“Thirteen different states now have populations of spotted lanternfly,” Gianino said. “This particular insect, it’s a plant hopper and it’s kind of like a generalist feeder. But it’s a primary concern for our winery and vineyard industries because not only does it feed on those 100 species. One of those plant species is grapes.”
Gianino said spotted lanternfly can reproduce quickly and have no natural predators. That’s allowed them to spread rapidly, raising the threat to agriculture in Virginia.
“So people really should be concerned because this pest is one that we’re working really hard to slow its spread, but we really do need everybody in the area engaged,” Gianino said. “This bug is bad. There’s no benefit to this bug at all and we want every bug to be killed, stomped, or squished.”
The quarantine area has been expanded this July to cover Albemarle County, Charlottesville and many other localities in Virginia.
“We expanded the quarantine to include those localities where we know we have spotted lanternfly populations, where they are established and reproducing, and that those populations are within proximity to a transportation pathway,” Gianino said.
Much of the quarantine applies to commercial vehicles that transport products used on construction where egg masses might be laid. Individuals including yourself are asked to check vehicles before driving to areas not within the quarantine zone.
“If you’re moving a trailer of brush, we want you to look at it and make sure that if it’s going outside the quarantine that it’s free of spotted lanternfly,” Gianino said.
Affected businesses have to go through a training program to ensure employees know to look for the insects. And here are the prohibited materials:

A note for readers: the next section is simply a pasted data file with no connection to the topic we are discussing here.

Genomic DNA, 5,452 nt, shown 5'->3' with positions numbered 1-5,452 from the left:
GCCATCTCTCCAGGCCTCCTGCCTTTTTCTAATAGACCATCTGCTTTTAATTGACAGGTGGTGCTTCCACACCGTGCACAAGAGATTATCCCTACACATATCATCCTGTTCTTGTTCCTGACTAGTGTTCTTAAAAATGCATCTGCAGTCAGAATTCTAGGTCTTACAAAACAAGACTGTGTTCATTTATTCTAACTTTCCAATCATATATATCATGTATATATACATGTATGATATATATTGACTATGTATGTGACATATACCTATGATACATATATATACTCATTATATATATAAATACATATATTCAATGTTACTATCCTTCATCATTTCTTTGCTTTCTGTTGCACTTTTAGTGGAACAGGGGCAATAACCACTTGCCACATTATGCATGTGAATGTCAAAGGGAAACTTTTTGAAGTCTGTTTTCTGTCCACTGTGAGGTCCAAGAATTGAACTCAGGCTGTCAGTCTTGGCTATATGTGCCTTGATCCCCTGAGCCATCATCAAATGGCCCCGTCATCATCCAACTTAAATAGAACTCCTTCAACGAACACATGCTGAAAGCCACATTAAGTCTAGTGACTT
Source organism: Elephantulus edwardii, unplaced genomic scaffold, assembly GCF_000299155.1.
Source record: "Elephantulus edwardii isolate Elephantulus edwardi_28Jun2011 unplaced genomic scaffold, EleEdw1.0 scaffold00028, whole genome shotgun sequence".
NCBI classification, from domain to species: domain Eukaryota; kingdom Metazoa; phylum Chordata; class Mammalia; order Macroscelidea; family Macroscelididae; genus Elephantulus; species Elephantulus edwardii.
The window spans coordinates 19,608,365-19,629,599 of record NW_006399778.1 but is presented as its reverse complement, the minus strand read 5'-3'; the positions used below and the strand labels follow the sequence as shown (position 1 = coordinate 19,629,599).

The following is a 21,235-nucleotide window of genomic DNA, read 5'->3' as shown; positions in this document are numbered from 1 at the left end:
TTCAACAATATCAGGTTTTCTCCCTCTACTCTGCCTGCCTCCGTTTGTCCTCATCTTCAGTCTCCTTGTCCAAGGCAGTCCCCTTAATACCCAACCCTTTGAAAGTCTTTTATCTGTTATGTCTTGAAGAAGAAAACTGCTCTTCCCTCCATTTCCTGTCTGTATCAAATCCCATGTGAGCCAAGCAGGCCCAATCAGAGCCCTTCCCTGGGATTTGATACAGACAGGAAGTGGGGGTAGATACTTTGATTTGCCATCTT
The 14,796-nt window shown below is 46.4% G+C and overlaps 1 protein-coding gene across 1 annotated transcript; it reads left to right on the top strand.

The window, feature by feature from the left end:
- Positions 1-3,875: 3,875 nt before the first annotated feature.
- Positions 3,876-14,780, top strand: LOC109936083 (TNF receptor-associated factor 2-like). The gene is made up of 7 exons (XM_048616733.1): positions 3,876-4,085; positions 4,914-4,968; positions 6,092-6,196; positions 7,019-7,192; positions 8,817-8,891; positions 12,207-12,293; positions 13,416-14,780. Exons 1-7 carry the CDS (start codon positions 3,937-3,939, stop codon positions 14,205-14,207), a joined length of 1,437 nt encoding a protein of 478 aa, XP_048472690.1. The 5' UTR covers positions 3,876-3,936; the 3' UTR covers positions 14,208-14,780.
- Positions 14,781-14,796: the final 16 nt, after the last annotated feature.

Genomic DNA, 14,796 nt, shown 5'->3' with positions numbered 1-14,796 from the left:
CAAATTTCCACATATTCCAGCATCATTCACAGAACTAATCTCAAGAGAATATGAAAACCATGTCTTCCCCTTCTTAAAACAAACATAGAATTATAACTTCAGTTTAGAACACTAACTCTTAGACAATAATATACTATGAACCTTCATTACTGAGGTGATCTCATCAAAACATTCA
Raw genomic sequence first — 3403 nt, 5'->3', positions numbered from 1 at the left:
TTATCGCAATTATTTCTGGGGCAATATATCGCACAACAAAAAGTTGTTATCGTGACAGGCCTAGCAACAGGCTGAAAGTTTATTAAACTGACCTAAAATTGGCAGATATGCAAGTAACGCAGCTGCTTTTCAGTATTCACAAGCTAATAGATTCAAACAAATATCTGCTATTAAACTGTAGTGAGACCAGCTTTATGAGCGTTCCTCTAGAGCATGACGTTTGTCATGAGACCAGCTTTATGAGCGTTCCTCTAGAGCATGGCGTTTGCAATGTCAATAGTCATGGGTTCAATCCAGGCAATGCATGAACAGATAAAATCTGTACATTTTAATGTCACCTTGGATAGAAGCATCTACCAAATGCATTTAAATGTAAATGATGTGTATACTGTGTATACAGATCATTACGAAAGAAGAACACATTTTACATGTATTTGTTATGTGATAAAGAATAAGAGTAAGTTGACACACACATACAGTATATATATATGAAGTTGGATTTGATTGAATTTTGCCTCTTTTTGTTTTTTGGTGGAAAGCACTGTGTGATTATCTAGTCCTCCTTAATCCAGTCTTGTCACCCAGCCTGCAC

Any life stage of the spotted lanternfly;
Live or dead trees; nursery stock; green lumber; firewood; logs; perennial plants; garden plants or produce; stumps; branches; mulch; or composted or un-composted chips, bark, or yard waste;
Outdoor industrial or construction materials or equipment; concrete barriers or structures; stone, quarry material, ornamental stone, or concrete; or construction, landscaping, or remodeling waste;
Shipping containers, such as wood crates or boxes;
Outdoor household articles, including recreational vehicles; lawn tractors or mowers; grills; grill or furniture covers; tarps; mobile homes; tile; stone; deck boards; or
Any equipment, trucks, or vehicles not stored indoors; any means of conveyance utilized for movement of an article; any vehicle; or any trailer, wagon.
Stay tuned for more information.
Second shout-out: Livable Cville event on zoning rewrite
In today’s second Patreon-fueled shout-out, Livable Cville wants you to mark your calendar for August 31 for an educational talk about the next steps in the Cville Plans Together initiative. They’ve invited James Freas, the city’s Director of Neighborhood Development Services, to talk about the rewrite of the city’s zoning ordinance in an online webinar. The talk will include a presentation on the Draft Zoning Diagnostic & Approach Report and the soon to be released Market Analysis/Inclusionary Zoning Study. The talk begins at 5:30 p.m. and will include a question and answer period. Sign up to get your place at the virtual table for Livable Cville’s Update and Next Steps for the Cville Plans Together initiative.
An update on what’s new and upcoming in Albemarle County Parks
The summer is coming to an end, which means the closure of public beaches in Albemarle. But the work of the county’s parks and recreation department never really stops. Earlier this month, the assistant director provided an update to the Places29-Hydraulic Community Advisory Committee.
“We have twelve parks that are open,” said Amy Smith, the assistant director of the parks department.
Smith said planning for the county’s Biscuit Run park slowed during the pandemic but is now back on track as negotiations continue with the Virginia Department of Transportation for the way vehicles will travel to a new parking area.
“We’re well into Phase1A and we should have an entrance off of Avon and Route 20 open next fall,” Smith said. “It will have probably about 12 miles of trails. Some trails are already existing in the park and we’ll have additional trails added and improvements made to trails.”
Planning for a maintenance facility as part of Phase1B will get underway this year, including planning for trails. A three-mile greenway to officially connect 5th Street Station to the park will eventually become a stone-dust trail rather than a primitive trail that’s been at place for a while.